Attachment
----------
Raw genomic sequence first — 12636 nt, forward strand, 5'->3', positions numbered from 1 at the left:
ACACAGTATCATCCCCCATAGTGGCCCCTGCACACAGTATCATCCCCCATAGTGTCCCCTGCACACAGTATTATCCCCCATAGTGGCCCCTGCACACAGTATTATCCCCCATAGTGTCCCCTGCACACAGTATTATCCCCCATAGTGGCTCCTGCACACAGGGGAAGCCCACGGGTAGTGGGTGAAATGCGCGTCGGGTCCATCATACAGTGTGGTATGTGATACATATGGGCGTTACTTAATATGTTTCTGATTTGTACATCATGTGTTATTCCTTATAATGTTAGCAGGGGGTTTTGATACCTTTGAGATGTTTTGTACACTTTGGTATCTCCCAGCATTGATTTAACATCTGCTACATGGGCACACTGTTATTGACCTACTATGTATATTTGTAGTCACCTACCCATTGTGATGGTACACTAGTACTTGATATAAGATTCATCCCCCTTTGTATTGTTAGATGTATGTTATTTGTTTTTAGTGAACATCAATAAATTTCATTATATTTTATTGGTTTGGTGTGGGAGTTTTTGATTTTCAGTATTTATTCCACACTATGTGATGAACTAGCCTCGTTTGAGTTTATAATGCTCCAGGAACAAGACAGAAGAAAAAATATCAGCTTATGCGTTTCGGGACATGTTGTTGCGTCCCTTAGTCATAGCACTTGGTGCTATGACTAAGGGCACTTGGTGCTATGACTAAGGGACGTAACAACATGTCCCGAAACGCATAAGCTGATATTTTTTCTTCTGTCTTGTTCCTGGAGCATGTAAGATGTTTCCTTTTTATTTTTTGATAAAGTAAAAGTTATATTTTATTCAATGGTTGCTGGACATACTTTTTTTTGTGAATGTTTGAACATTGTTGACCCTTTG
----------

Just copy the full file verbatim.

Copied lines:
Raw genomic sequence first — 12636 nt, forward strand, 5'->3', positions numbered from 1 at the left:
ACACAGTATCATCCCCCATAGTGGCCCCTGCACACAGTATCATCCCCCATAGTGTCCCCTGCACACAGTATTATCCCCCATAGTGGCCCCTGCACACAGTATTATCCCCCATAGTGTCCCCTGCACACAGTATTATCCCCCATAGTGGCTCCTGCACACAGGGGAAGCCCACGGGTAGTGGGTGAAATGCGCGTCGGGTCCATCATACAGTGTGGTATGTGATACATATGGGCGTTACTTAATATGTTTCTGATTTGTACATCATGTGTTATTCCTTATAATGTTAGCAGGGGGTTTTGATACCTTTGAGATGTTTTGTACACTTTGGTATCTCCCAGCATTGATTTAACATCTGCTACATGGGCACACTGTTATTGACCTACTATGTATATTTGTAGTCACCTACCCATTGTGATGGTACACTAGTACTTGATATAAGATTCATCCCCCTTTGTATTGTTAGATGTATGTTATTTGTTTTTAGTGAACATCAATAAATTTCATTATATTTTATTGGTTTGGTGTGGGAGTTTTTGATTTTCAGTATTTATTCCACACTATGTGATGAACTAGCCTCGTTTGAGTTTATAATGCTCCAGGAACAAGACAGAAGAAAAAATATCAGCTTATGCGTTTCGGGACATGTTGTTGCGTCCCTTAGTCATAGCACTTGGTGCTATGACTAAGGGCACTTGGTGCTATGACTAAGGGACGTAACAACATGTCCCGAAACGCATAAGCTGATATTTTTTCTTCTGTCTTGTTCCTGGAGCATGTAAGATGTTTCCTTTTTATTTTTTGATAAAGTAAAAGTTATATTTTATTCAATGGTTGCTGGACATACTTTTTTTTGTGAATGTTTGAACATTGTTGACCCTTTG